Private health insurance coverage of drug use disorder treatment: 2005-2018

Ramin Mojtabai, Christine Mauro, Melanie M. Wall, Colleen L. Barry, Mark Olfson

Research output: Contribution to journalArticlepeer-review

1 Scopus citations


Many privately insured adults with drug use disorders in the United States do not have health care coverage for drug use treatment. The Affordable Care Act sought to redress this gap by including substance use treatments as essential health benefits under new plans offered. This study used data from 11,732 privately insured adult participants of the 2005- 2018 National Survey on Drug Use and Health with drug use disorders to examine trends in drug use treatment coverage and the association of coverage with receiving treatment. 37.6% of the participants with drug use disorders did not know whether their plan covered drug use treatment, with little change over time. Among those who knew, coverage increased modestly between the 2005-2013 and 2014-2018 periods (73.5% vs. 77.5%, respectively, p = .015). Coverage was associated with receiving drug use treatment (adjusted odds ratio = 2.09, 95% confidence interval = 1.61-2.72, p < .001). However, even among participants with coverage, only 13.4% received treatment. Broader coverage of drug use treatment could potentially improve treatment rates.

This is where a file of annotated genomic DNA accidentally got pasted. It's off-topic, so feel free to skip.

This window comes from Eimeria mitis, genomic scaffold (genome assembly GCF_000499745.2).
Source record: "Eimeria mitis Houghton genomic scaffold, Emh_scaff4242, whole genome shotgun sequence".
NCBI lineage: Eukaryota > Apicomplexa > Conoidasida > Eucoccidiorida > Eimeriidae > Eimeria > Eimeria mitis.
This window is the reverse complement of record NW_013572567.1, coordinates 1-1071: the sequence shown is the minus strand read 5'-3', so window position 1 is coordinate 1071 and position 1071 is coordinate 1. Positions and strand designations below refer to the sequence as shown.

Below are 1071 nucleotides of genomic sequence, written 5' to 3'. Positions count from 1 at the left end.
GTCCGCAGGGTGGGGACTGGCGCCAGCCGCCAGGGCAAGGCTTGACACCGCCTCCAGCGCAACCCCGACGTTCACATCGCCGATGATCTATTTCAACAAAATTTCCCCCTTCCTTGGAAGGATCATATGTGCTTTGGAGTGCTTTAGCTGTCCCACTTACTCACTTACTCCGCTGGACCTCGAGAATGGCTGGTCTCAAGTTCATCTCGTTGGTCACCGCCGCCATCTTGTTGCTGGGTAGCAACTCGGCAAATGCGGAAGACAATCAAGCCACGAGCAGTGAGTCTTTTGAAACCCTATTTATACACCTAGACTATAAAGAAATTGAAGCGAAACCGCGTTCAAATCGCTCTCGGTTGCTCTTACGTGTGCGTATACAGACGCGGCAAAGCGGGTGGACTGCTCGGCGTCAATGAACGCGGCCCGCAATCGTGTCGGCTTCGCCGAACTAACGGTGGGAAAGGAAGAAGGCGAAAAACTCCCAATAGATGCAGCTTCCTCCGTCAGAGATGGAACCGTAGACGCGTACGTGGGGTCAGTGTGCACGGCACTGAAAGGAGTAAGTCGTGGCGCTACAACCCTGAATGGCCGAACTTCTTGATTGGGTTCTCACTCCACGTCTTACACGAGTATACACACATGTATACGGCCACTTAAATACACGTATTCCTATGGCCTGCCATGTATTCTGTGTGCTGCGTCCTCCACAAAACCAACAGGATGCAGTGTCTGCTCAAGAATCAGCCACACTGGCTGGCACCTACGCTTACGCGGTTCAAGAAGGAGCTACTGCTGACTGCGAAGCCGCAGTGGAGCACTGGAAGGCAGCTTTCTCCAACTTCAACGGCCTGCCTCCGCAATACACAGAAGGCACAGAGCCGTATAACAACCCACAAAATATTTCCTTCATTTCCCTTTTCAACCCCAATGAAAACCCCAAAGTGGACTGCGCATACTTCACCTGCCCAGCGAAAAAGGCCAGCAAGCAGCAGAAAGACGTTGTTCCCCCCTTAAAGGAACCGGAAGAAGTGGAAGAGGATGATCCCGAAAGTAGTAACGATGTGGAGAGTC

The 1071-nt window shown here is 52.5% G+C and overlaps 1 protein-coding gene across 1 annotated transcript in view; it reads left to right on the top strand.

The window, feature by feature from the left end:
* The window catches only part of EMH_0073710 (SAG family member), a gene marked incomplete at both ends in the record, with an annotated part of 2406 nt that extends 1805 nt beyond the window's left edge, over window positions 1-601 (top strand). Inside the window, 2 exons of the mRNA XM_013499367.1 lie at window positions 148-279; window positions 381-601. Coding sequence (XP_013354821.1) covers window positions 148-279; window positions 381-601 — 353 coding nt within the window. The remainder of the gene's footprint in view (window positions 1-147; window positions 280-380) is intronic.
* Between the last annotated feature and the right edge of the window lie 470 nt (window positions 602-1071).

Original languageEnglish (US)
Article numbere0240298
JournalPloS one
Issue number10
StatePublished - Oct 2020

ASJC Scopus subject areas

  • General


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